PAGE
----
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Energy co-ops power student’s passion for the industry

11/11/15 - Nick Dowmon poses for a portrait on Nov. 17, 2015. Photo by: Adam Glanzman/Northeastern University

Northeastern senior Nicholas Dowmon, E’16, says his three co-op experiences in the energy sector—including an international co-op in Brazil—have fueled his desire to pursue a job in energy efficiency after graduation.

As the mechanical engineering major puts it, “my co-ops became increasingly more interesting, more challenging, and more impactful.” Here’s a look at those experiences.

First co-op: Cape Light Compact, an organization on Cape Cod, Massachusetts, that delivers energy efficiency programs
Dowmon’s role involved helping customers through the process of having energy efficiency measures implemented at their commercial businesses. He worked up personalized calculations for expected cost savings or reviewed calculations an outside organization had already compiled.

“It wasn’t an especially technical job, but it introduced me to the energy industry, specifically in buildings, and helped me better understand how energy works,” Dowmon says. “It also piqued my interest in energy storage and energy efficiency.”

Second co-op: SourceOne, an energy management and consulting firm in Boston
This co-op involved working in energy efficiency on a larger scale. Sub-metering refers to putting individual meters within a large building— say each unit within an apartment complex or each office within an office building—which allows for more detailed accounting for and tracking of energy usage. Dowmon’s role focused largely on analytics, working in the company’s customer records database and building individualized energy use reports for clients. He learned a database management programming language called SQL as well as more about the equipment used in energy metering.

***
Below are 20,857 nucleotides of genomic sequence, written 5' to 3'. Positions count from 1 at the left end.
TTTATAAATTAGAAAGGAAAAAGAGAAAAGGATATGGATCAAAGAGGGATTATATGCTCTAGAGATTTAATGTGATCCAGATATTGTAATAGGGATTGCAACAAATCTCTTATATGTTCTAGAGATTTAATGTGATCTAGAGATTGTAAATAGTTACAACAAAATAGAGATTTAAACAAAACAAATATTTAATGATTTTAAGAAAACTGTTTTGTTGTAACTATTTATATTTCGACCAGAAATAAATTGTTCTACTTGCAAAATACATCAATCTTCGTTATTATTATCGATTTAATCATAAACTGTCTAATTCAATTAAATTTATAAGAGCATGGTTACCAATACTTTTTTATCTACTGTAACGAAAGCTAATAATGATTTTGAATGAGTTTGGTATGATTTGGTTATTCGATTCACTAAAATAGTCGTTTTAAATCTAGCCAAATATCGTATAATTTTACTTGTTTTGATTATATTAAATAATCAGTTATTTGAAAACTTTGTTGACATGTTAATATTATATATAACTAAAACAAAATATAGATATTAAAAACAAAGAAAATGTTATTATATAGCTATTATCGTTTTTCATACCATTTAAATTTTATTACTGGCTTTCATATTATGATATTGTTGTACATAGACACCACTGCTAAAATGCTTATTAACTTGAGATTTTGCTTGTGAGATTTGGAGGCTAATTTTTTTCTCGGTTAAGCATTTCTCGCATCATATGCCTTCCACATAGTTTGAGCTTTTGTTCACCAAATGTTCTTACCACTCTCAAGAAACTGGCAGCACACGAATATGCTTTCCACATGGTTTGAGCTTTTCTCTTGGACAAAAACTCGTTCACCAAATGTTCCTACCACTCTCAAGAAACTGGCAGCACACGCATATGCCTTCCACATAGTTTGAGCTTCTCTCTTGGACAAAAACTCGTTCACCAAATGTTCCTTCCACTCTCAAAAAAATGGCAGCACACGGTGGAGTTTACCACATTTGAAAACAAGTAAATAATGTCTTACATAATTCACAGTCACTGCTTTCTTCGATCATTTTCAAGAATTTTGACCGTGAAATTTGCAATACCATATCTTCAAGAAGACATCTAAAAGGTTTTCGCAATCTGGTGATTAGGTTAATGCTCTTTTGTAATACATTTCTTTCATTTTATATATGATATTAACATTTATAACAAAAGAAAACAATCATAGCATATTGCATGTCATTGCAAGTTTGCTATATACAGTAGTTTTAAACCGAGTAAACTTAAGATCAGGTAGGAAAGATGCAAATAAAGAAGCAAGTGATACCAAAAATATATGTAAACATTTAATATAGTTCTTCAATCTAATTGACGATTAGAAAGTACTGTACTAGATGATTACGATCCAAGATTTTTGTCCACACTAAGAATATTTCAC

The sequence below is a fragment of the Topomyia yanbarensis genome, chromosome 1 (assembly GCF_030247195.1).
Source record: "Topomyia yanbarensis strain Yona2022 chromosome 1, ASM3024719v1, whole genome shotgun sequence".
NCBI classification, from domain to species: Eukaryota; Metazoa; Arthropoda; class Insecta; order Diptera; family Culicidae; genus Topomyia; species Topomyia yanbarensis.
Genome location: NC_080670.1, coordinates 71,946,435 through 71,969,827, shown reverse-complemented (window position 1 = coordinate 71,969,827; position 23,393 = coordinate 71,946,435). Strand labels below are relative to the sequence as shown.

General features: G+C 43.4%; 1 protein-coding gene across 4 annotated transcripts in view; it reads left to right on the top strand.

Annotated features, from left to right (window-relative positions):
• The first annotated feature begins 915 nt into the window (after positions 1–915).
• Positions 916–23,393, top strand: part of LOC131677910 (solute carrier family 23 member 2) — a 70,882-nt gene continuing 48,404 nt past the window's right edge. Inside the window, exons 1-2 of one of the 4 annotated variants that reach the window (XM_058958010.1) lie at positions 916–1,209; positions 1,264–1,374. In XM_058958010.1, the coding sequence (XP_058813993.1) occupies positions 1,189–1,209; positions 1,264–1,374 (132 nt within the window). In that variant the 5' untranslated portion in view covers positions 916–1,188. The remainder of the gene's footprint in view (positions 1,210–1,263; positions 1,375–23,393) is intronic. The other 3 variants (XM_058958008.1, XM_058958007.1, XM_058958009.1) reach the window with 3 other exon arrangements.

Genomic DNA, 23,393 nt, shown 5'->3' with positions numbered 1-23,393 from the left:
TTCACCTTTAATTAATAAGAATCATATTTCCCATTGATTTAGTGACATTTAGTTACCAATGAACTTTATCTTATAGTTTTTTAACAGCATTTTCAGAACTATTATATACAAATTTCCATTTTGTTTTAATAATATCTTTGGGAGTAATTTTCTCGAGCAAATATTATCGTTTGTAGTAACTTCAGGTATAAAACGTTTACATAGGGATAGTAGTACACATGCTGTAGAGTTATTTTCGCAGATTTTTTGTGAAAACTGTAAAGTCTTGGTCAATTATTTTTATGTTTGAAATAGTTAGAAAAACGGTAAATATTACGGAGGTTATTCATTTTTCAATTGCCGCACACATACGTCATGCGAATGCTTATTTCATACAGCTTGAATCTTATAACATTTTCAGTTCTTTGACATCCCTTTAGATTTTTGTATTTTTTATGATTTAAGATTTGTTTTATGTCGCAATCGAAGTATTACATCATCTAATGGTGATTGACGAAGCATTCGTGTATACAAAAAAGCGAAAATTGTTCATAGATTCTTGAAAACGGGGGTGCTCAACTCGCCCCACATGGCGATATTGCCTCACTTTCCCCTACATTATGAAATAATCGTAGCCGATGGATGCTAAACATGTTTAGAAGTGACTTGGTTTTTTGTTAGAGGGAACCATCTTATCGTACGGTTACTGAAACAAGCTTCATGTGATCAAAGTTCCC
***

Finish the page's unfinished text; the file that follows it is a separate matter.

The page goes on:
“I had more responsibility in this role, and I really had to step up and prove myself as an asset on that team,” Dowmon says.

Third co-op: CPFL Energia, Brazil’s largest private electric utility company
Dowmon led a small team of engineers on a five-month research project analyzing solar panel efficiency at the company’s power plant in the town of Tanquinho. The project’s goal boiled down to a cost-benefit analysis that informed how often to clean off the solar panels, taking into account the additional solar power captured by removing debris from the panels as well as the materials and labor costs associated with regular cleaning.

For the study, Dowmon’s team cleaned different sections of a solar panel field in four different time intervals: once a week, once every two weeks, once a month, and once every two months. Dowmon and three other CPFL employees arrived early on Thursday mornings to spray down the panels with water, clean them with sponges, and dry them with squeegees.

Dowmon planned out and managed the project, analyzed the data, and wrote a final report that went to both CPFL and ANEEL, the Brazilian Electricity Regulatory Agency. “I really got to step in and go from start to finish on this project,” he says.

What’s next?
Dowmon, who will finish his coursework at Northeastern in December, says his co-op experiences have reinforced his interest in pursuing a job in the energy efficiency industry.

“I would say that the one lesson that has been continually reinforced throughout my co-ops is the interdependency of technical, political, social, and economic factors in successfully changing the way that the world uses energy,” he says. “There is an incredible amount of inertia in our current energy model; fortunately, the world has increasingly more people willing to work toward modernizing that model. The real challenge, I believe, is getting everyone—engineers, policymakers, and activists—to work effectively toward the same goal.”